Abuja, 8 December 2022. – Dawn Aerospace, a New Zealand space-transportation company, has announced $20 million in funding from Icehouse Ventures, one of its largest-ever investments in a New Zealand company, in addition to support from GD1 and Movac.
The $20 million will allow the company to expand its offering of satellite propulsion systems and spaceplane development. Dawn Aerospace co-founder and CEO Stefan Powell said: “The funding will support new endeavors, including developing the Mk-III, an orbital spaceplane, and delivering in-space propulsion products to GEO, lunar and higher-thrust customers,” he said. He also noted his company’s gratitude to Icehouse Ventures and its other investors for backing Dawn Aerospace’s and space technology’s future.
“Thousands of space tech companies have raised billions of dollars, yet very few have been to space or generated revenue,” said Robbie Paul, Icehouse Ventures CEO. “Dawn’s technical and commercial traction is a testament to the founders and their amazing team. More importantly, the traction continues to widen their competitive moat, and that’s why we’ve invested >$10m in this round.”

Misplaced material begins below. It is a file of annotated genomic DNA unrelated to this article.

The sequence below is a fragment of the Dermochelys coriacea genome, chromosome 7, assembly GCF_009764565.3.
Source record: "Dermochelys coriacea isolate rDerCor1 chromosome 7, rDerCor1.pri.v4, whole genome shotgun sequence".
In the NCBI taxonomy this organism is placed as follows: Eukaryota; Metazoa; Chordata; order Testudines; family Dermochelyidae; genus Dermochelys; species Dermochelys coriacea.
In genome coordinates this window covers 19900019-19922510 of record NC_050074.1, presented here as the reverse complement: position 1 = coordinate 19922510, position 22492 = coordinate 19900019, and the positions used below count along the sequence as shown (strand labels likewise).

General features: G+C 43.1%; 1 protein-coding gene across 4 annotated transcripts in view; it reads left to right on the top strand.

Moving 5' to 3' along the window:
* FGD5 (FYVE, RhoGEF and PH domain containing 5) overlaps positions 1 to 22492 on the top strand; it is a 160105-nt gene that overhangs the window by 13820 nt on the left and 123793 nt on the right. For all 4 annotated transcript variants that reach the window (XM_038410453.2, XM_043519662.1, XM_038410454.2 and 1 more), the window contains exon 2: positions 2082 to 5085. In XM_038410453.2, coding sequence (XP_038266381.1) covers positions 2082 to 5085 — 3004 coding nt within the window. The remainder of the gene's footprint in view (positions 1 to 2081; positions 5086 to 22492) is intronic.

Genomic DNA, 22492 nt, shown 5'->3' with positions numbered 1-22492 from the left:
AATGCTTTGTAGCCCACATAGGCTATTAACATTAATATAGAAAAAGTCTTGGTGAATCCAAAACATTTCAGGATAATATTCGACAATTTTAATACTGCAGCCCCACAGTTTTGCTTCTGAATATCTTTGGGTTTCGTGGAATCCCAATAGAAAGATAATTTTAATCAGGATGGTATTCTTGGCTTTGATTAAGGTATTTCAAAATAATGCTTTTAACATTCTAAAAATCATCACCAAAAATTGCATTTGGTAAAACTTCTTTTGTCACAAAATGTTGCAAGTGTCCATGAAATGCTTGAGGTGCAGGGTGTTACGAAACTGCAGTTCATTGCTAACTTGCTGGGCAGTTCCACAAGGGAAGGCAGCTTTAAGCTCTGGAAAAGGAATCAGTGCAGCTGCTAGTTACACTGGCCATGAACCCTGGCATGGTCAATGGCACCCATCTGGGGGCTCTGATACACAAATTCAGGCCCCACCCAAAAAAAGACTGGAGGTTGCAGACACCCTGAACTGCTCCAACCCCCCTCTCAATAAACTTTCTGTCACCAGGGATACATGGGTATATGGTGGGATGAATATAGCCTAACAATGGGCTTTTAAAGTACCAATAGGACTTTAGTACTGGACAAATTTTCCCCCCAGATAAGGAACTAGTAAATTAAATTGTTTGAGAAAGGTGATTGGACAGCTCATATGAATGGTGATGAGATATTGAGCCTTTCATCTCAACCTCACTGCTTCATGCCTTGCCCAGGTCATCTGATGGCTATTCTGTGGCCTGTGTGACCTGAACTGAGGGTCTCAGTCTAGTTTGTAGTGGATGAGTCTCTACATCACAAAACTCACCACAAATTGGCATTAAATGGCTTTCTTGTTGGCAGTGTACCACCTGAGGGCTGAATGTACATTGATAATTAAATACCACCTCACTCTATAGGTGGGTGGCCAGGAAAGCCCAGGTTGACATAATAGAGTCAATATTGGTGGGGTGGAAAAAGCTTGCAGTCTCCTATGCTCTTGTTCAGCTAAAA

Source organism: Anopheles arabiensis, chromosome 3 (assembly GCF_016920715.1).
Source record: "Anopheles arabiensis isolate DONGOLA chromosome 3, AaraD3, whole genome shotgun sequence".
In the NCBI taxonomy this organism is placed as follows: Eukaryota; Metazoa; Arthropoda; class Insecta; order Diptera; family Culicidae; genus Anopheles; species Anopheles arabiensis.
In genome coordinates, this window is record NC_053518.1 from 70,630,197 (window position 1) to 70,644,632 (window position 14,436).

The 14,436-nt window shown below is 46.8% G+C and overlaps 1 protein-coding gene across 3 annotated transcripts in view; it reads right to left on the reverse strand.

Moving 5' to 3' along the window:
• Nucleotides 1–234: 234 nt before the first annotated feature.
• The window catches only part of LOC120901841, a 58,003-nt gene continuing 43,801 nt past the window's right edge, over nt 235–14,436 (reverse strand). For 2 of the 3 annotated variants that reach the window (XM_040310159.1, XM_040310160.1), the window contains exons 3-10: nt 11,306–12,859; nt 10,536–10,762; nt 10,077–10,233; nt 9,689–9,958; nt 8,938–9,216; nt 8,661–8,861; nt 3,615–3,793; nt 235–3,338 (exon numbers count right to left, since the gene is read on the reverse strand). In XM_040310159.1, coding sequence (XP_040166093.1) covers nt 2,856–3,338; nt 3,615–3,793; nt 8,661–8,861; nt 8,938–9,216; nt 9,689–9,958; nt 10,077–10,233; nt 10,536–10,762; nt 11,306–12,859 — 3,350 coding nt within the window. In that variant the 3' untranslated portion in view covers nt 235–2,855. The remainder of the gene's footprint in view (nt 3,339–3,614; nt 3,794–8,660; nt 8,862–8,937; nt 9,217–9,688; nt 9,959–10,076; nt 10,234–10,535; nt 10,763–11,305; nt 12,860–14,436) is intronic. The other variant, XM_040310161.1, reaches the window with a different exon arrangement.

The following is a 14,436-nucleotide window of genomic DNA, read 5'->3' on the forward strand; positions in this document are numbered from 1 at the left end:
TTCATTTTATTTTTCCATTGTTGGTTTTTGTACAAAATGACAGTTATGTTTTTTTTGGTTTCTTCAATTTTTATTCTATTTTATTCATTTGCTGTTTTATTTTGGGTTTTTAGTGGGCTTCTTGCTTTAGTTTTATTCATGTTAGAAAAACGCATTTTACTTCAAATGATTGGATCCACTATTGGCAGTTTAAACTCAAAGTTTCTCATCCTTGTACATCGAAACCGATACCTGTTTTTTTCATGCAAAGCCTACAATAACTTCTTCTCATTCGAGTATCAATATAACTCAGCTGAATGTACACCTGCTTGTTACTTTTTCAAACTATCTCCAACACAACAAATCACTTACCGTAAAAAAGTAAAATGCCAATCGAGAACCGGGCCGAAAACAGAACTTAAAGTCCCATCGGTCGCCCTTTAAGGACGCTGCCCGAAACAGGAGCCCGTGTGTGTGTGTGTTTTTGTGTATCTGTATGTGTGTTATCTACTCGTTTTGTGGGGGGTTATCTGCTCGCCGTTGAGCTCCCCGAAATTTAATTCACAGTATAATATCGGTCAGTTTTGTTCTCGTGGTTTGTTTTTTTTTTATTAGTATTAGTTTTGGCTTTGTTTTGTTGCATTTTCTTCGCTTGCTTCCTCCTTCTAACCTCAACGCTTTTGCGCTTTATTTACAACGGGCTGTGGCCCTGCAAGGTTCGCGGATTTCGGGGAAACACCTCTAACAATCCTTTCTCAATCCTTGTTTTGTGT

“We’ve always placed strategic importance on getting to customer revenue – with hardware on orbit – fast,” said James Powell, Dawn co-founder and CFO. “In the space start-up world, most don’t get anything flying without hundreds of millions in investment. Prior to this round, Dawn had more money come from sales than venture capital. With $22 million of deals closed in 2022 and another $150 million in negotiation, it won’t be long until propulsion sales resume bringing in more cash than VC.”
Furthermore, the Company has established a new board seat as a result of the raise. “Today, we welcome Anna Kominik to our board and we’re glad to have her join our team,” said Stefan Powell. Kominik is the former Director of Wisk’s Asia Pacific operation and a former Director of the Vertical Flight Society International Board.
Dawn is creating a sustainable, integrated space-transportation network. The company provides in-space propulsion technology for satellites, with systems on eight operational spacecraft. The company is also flight-testing a spaceplane technology demonstrator, the Dawn Mk-II Aurora, in New Zealand’s South Island.